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Cutting a boy's hair

The end of infancy and the start of doing mitzvot.

    The custom waiting to cut a boy's hair until he is three and having a party to celebrate - upshirin in Yiddish or halakeh in Arabic - symbolises the end of infancy and the start of doing mitzvot. The rabbis see three as the age when a child's parents should introduce him to the world of Torah. The earliest source for this custom is the 16th-century kabbalist Rabbi Isaac Luria, who cut his three-year-old son's hair at the grave of Rabbi Shimon bar Yochai on Mt Meron on Lag ba'Omer.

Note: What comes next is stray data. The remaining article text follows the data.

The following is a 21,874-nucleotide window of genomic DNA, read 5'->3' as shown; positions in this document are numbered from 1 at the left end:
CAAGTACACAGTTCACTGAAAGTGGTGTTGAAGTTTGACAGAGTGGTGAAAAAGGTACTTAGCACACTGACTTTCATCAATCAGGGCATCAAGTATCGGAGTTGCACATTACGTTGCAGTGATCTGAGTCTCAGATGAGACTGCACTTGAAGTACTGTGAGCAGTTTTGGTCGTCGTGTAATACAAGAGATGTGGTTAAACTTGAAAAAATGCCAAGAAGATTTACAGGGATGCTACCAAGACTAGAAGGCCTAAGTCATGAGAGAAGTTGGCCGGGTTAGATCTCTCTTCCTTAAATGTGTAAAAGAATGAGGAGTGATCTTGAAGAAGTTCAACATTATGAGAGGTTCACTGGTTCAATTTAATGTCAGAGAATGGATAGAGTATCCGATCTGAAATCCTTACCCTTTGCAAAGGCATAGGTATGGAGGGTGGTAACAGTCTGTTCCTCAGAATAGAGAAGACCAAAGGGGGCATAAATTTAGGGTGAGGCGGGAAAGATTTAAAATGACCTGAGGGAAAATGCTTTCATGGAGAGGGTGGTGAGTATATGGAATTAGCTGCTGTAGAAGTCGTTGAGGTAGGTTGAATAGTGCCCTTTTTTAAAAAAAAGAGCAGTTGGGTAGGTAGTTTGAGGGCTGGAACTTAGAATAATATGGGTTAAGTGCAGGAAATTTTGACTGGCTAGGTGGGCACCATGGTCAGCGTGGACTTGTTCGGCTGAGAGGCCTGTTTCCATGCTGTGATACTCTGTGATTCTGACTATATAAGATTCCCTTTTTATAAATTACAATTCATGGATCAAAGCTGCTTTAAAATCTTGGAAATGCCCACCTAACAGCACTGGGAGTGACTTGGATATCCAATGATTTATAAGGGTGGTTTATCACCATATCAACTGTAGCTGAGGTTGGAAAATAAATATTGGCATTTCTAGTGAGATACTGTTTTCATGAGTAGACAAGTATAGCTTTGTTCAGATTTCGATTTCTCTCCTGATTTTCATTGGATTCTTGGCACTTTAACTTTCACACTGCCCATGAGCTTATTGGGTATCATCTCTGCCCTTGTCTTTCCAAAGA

Rabbis and family members are honoured with cutting the first snips. Often the child is bemused by all the fuss and by his new, less shaggy look. Until recently, the upshirin was a Chasidic practice.  Now some non-Charedi communities have adopted the custom - for boys and girls - as a way of marking the passage from toddler to child.

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